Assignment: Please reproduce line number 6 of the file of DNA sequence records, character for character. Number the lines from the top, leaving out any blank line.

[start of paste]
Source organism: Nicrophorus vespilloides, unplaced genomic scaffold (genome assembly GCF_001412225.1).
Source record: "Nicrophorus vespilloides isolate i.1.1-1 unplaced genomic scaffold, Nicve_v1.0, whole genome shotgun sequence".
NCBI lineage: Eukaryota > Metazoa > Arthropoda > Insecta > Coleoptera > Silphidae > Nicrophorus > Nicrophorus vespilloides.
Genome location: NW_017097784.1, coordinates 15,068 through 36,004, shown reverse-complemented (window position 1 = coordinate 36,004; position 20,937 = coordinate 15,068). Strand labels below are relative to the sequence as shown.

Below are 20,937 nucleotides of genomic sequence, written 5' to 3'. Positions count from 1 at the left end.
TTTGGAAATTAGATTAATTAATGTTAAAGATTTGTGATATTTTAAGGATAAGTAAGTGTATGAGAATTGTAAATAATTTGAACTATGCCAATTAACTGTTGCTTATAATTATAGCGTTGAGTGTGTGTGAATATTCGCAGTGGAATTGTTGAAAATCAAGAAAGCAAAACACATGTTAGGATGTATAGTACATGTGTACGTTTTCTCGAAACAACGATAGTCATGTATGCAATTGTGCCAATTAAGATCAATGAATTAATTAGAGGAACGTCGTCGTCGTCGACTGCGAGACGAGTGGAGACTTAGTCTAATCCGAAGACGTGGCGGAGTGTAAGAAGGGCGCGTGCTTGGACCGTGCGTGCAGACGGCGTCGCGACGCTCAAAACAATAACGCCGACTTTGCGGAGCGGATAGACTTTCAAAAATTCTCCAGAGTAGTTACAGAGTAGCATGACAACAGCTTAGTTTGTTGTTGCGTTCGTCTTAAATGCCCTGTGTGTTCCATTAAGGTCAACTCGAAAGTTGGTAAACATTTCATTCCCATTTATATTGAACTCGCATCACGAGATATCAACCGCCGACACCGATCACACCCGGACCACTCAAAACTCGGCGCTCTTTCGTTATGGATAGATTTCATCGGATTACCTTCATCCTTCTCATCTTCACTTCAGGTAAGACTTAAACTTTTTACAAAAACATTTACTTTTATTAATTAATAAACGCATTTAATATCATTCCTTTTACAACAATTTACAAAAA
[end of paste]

TTTGGAAATTAGATTAATTAATGTTAAAGATTTGTGATATTTTAAGGATAAGTAAGTGTATGAGAATTGTAAATAATTTGAACTATGCCAATTAACTGTTGCTTATAATTATAGCGTTGAGTGTGTGTGAATATTCGCAGTGGAATTGTTGAAAATCAAGAAAGCAAAACACATGTTAGGATGTATAGTACATGTGTACGTTTTCTCGAAACAACGATAGTCATGTATGCAATTGTGCCAATTAAGATCAATGAATTAATTAGAGGAACGTCGTCGTCGTCGACTGCGAGACGAGTGGAGACTTAGTCTAATCCGAAGACGTGGCGGAGTGTAAGAAGGGCGCGTGCTTGGACCGTGCGTGCAGACGGCGTCGCGACGCTCAAAACAATAACGCCGACTTTGCGGAGCGGATAGACTTTCAAAAATTCTCCAGAGTAGTTACAGAGTAGCATGACAACAGCTTAGTTTGTTGTTGCGTTCGTCTTAAATGCCCTGTGTGTTCCATTAAGGTCAACTCGAAAGTTGGTAAACATTTCATTCCCATTTATATTGAACTCGCATCACGAGATATCAACCGCCGACACCGATCACACCCGGACCACTCAAAACTCGGCGCTCTTTCGTTATGGATAGATTTCATCGGATTACCTTCATCCTTCTCATCTTCACTTCAGGTAAGACTTAAACTTTTTACAAAAACATTTACTTTTATTAATTAATAAACGCATTTAATATCATTCCTTTTACAACAATTTACAAAAA